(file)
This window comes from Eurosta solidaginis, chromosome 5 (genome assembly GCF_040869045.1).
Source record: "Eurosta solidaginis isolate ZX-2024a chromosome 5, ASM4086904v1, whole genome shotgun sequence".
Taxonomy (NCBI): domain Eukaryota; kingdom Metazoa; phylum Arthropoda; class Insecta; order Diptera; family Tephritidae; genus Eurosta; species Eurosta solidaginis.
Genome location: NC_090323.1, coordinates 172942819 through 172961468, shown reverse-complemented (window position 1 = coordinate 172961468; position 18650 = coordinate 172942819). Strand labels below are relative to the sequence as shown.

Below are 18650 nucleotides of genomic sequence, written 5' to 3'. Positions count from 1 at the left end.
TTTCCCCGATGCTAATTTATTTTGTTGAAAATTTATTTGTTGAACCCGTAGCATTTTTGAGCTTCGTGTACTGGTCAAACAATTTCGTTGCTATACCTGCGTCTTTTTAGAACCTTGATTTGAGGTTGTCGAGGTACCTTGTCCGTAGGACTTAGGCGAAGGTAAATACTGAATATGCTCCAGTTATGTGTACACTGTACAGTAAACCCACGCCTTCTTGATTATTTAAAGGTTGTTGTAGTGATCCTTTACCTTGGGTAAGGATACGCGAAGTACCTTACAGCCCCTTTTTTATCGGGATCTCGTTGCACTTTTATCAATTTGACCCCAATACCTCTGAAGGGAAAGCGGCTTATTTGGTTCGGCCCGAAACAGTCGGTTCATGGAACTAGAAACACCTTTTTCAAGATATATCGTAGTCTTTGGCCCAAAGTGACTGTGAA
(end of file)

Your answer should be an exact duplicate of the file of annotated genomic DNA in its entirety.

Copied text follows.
This window comes from Eurosta solidaginis, chromosome 5 (genome assembly GCF_040869045.1).
Source record: "Eurosta solidaginis isolate ZX-2024a chromosome 5, ASM4086904v1, whole genome shotgun sequence".
Taxonomy (NCBI): domain Eukaryota; kingdom Metazoa; phylum Arthropoda; class Insecta; order Diptera; family Tephritidae; genus Eurosta; species Eurosta solidaginis.
Genome location: NC_090323.1, coordinates 172942819 through 172961468, shown reverse-complemented (window position 1 = coordinate 172961468; position 18650 = coordinate 172942819). Strand labels below are relative to the sequence as shown.

Below are 18650 nucleotides of genomic sequence, written 5' to 3'. Positions count from 1 at the left end.
TTTCCCCGATGCTAATTTATTTTGTTGAAAATTTATTTGTTGAACCCGTAGCATTTTTGAGCTTCGTGTACTGGTCAAACAATTTCGTTGCTATACCTGCGTCTTTTTAGAACCTTGATTTGAGGTTGTCGAGGTACCTTGTCCGTAGGACTTAGGCGAAGGTAAATACTGAATATGCTCCAGTTATGTGTACACTGTACAGTAAACCCACGCCTTCTTGATTATTTAAAGGTTGTTGTAGTGATCCTTTACCTTGGGTAAGGATACGCGAAGTACCTTACAGCCCCTTTTTTATCGGGATCTCGTTGCACTTTTATCAATTTGACCCCAATACCTCTGAAGGGAAAGCGGCTTATTTGGTTCGGCCCGAAACAGTCGGTTCATGGAACTAGAAACACCTTTTTCAAGATATATCGTAGTCTTTGGCCCAAAGTGACTGTGAA